January 2010


monday morning splat-
ters on a glass window pane
swollen raindrops fall

A predawn haiku when the waves of rain hit the window so hard I woke up and the cars sloshing loudly by on the road outside kept me tossing and turning. Then I stuffed a pillow over my ears and lingered in sleep until 9 am, oh, what a morning.

Some impressive precipitation and the trees sway to the rhythm of the rain sheets. I remember when it used to snow gobs in January. Once in 1996 a blizzard came in that left snow so high it took 9 hours for us to clear the long driveway to the farm house. Then the wind kicked up snowdrifts as high as the outbuilding rooftops. We made tunnels and the horses were confined to a gated-off portion of plowed driveway–the gates to their pastures where hidden by snow. When it finally settled enough that we could take them out riding, my pony’s legs got stuck in snow that scraped his belly; we had to turn back.

But now it rains and there’s a chance we’ll see some flooding, the birds chirp and the air feels to be somewhere around 40 degrees. So much for winter in PA.

Strange to have left the mountains and be voluntarily here in the Northeast hills I’d thought I’d never return to. Strange to wake in the morning and not care that there’s no snow, be excited that it’s 45 degrees and I can run in shorts. Since returning from Nepal I’ve had this subdued gray cloud hovering over my head, around my head really, and I haven’t been able to see much beyond it. Maybe it’s these never ending January days that seem to have stretched into months of their own. It could be the parasite I’ve been sharing my food with since leaving Kathmandu. Or, perhaps, it’s the drop back to reality, the far tumble from the elation and freedom of wandering through a country as pristinely beautiful as Nepal.

Whatever it is, the fog slowly lifts a little higher each day. Though today it stays with the rain, the rain that tumbles so steadily from the sky. Welcome to winter in PA.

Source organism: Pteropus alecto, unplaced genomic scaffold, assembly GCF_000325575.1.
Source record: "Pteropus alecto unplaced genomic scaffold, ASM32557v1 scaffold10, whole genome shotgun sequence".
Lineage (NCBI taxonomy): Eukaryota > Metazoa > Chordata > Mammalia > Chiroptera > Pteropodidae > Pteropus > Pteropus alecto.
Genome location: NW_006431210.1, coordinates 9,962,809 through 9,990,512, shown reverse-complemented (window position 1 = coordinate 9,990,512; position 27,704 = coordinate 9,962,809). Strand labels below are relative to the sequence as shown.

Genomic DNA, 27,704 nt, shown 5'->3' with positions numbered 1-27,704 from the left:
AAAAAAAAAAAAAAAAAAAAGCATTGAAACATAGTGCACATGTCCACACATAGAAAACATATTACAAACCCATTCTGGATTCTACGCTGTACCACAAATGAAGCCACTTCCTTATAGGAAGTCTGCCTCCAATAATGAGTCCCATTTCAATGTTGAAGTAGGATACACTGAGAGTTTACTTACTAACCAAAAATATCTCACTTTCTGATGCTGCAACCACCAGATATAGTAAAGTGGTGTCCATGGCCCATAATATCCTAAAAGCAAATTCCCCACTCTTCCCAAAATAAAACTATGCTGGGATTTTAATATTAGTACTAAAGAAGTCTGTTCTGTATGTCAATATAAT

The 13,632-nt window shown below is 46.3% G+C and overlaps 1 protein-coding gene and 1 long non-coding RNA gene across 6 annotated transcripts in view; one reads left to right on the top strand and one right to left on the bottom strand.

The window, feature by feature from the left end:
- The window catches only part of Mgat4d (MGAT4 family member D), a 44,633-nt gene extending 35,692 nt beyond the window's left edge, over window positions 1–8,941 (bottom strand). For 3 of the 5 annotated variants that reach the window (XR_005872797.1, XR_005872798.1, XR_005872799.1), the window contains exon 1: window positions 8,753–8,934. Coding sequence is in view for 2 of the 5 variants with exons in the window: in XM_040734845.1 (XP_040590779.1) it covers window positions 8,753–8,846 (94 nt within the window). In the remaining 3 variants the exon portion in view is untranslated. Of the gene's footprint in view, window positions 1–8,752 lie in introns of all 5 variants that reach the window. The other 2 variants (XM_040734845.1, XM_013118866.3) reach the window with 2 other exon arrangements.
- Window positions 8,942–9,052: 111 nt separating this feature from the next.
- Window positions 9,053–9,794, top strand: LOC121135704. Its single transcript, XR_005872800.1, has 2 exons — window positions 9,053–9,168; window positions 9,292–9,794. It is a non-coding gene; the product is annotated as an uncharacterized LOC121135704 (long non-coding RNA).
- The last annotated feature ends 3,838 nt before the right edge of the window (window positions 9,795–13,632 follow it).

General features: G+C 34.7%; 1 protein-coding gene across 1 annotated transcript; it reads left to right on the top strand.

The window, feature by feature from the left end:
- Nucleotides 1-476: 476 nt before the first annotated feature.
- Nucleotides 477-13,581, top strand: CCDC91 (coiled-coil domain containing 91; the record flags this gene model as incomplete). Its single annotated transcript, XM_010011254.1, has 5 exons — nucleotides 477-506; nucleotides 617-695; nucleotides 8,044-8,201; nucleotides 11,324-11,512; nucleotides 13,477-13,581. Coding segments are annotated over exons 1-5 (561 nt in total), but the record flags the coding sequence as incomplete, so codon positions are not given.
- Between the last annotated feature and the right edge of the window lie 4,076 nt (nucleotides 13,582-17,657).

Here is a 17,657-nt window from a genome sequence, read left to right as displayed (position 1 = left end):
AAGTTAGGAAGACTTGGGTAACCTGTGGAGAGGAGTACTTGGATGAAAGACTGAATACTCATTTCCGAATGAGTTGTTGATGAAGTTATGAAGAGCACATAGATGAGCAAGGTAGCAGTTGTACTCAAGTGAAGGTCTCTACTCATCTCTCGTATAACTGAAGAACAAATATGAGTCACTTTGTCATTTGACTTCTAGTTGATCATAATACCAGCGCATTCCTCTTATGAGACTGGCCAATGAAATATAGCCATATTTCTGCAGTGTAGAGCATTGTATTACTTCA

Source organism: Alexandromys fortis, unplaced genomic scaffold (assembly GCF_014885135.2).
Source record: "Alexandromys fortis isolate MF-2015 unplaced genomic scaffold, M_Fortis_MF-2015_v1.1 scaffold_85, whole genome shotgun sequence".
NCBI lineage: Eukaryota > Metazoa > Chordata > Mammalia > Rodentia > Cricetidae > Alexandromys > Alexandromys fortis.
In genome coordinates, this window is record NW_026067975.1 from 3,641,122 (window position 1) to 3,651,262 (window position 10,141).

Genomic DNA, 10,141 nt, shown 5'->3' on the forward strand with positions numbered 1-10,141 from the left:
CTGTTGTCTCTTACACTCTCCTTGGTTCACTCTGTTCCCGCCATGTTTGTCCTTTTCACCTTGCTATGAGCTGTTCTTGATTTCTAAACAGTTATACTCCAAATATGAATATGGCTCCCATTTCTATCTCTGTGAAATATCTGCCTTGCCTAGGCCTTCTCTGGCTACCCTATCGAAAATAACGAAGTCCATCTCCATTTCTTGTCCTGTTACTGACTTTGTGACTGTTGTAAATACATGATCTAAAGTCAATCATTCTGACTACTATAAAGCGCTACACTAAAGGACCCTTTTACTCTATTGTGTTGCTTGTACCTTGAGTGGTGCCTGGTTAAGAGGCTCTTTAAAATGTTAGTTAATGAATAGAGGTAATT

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11-24-09 Yesterday I hovered along California’s coast after spending nearly 10 hours crossing her Pacific ocean. Folds of gold and green ripples grew from the water’s white furled edges, rolled inward toward the smokey Sierra Nevada just visible in the distance. Our plane coasted closer to the suddenly-appearing landmass, my nose pressed against the cold pressurized cabin window, mouth half-jarred in a disbelieving smile. The hills along the coast unfolded further, surrendered to the bay of San Francisco. There was Saulsilito, I recognized, Treasure Island, the Golden Gate Bridge. Andy! I called out laughing, we can see the bridge! Rows upon rows of city blocks and streets, the defined blocks of green public parks, snaking col du sacs built to circumnavigate soft peaked hillsides, it all looked so tidy, so distinctly planned and organized, so not like Kathmandu. And in all of these things so beautiful.

The skyline emerged from the flatness around it, thrust its scrapers skyward. Our plane curled around, hung above the waters of the bay so closely I thought for a half-second we would splash down, our epic 35 hour journey from Asia would end mere meters from our destination in the murky bay waters, just beside the runway. We sailed forward farther, the plane shuddered and gently bucked as the wheels touched town and I giggled. What an incredible landing!